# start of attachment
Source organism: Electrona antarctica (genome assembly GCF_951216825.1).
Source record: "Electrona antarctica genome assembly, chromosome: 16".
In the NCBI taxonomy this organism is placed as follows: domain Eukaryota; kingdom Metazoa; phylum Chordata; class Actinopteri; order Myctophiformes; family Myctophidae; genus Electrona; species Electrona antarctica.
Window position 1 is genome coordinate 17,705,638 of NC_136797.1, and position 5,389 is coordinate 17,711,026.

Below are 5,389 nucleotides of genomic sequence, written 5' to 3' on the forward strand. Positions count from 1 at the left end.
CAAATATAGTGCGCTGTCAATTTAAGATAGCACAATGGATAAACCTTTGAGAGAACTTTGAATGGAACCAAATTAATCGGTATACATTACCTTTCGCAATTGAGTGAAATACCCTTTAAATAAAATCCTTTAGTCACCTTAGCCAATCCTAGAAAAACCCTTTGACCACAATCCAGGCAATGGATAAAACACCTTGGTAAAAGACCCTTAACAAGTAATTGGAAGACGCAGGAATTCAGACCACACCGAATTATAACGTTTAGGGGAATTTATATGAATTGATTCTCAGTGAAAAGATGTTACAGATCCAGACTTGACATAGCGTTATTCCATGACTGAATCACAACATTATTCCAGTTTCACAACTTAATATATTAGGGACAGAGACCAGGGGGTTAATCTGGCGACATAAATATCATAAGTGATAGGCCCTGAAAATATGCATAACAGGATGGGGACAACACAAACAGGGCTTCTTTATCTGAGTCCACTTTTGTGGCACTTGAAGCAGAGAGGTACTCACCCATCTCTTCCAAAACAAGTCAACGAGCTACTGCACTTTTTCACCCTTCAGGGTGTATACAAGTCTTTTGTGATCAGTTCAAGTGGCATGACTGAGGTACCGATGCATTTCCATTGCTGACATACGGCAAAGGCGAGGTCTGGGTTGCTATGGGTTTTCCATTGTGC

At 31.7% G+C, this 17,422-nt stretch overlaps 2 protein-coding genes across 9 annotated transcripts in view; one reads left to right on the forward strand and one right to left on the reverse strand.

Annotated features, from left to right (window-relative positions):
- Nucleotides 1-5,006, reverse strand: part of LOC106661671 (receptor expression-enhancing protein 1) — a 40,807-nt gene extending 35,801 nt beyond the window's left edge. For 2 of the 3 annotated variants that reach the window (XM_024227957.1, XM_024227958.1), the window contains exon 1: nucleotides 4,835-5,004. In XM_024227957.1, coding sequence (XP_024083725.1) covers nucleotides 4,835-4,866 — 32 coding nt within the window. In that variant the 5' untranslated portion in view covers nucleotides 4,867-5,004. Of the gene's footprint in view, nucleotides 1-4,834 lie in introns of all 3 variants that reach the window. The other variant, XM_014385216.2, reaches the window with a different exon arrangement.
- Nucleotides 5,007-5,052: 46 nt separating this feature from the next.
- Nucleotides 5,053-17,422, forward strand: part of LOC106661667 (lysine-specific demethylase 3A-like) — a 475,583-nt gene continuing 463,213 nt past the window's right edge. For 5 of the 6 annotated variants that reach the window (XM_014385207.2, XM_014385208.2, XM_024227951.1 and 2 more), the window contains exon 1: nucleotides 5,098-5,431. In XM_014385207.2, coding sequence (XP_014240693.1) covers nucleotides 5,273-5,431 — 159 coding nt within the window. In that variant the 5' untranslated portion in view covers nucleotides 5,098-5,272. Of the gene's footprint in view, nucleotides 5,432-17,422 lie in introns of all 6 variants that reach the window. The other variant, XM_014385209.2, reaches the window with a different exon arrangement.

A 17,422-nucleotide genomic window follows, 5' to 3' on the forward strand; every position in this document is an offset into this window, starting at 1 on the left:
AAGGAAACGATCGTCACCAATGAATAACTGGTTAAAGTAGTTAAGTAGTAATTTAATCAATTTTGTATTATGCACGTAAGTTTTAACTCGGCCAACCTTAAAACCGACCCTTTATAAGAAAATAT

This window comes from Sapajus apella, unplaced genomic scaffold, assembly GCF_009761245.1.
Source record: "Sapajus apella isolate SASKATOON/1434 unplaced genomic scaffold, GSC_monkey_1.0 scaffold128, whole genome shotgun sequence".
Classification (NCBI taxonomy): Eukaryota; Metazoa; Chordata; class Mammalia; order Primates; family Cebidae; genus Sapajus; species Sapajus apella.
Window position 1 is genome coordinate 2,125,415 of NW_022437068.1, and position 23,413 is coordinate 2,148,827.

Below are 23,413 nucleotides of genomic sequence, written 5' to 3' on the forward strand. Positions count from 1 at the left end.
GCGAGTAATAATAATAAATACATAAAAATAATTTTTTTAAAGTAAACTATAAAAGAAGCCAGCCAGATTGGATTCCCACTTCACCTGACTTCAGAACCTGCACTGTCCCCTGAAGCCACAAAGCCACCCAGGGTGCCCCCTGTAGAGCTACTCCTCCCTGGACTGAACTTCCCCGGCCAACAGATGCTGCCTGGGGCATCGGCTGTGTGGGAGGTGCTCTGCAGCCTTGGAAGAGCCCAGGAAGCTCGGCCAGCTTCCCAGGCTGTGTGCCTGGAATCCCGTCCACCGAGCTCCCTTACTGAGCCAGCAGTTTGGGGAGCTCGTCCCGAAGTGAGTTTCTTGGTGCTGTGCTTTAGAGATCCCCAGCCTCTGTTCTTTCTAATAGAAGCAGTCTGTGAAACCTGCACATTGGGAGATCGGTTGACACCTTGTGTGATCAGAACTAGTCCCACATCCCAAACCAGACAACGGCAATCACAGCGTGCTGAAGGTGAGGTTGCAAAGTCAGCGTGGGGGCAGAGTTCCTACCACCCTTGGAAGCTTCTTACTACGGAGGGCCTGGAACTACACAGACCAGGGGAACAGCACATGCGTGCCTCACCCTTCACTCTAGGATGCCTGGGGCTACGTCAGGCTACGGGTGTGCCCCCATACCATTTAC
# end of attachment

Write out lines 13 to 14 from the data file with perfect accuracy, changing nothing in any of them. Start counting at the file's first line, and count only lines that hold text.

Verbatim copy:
AAGGAAACGATCGTCACCAATGAATAACTGGTTAAAGTAGTTAAGTAGTAATTTAATCAATTTTGTATTATGCACGTAAGTTTTAACTCGGCCAACCTTAAAACCGACCCTTTATAAGAAAATAT

This window comes from Sapajus apella, unplaced genomic scaffold, assembly GCF_009761245.1.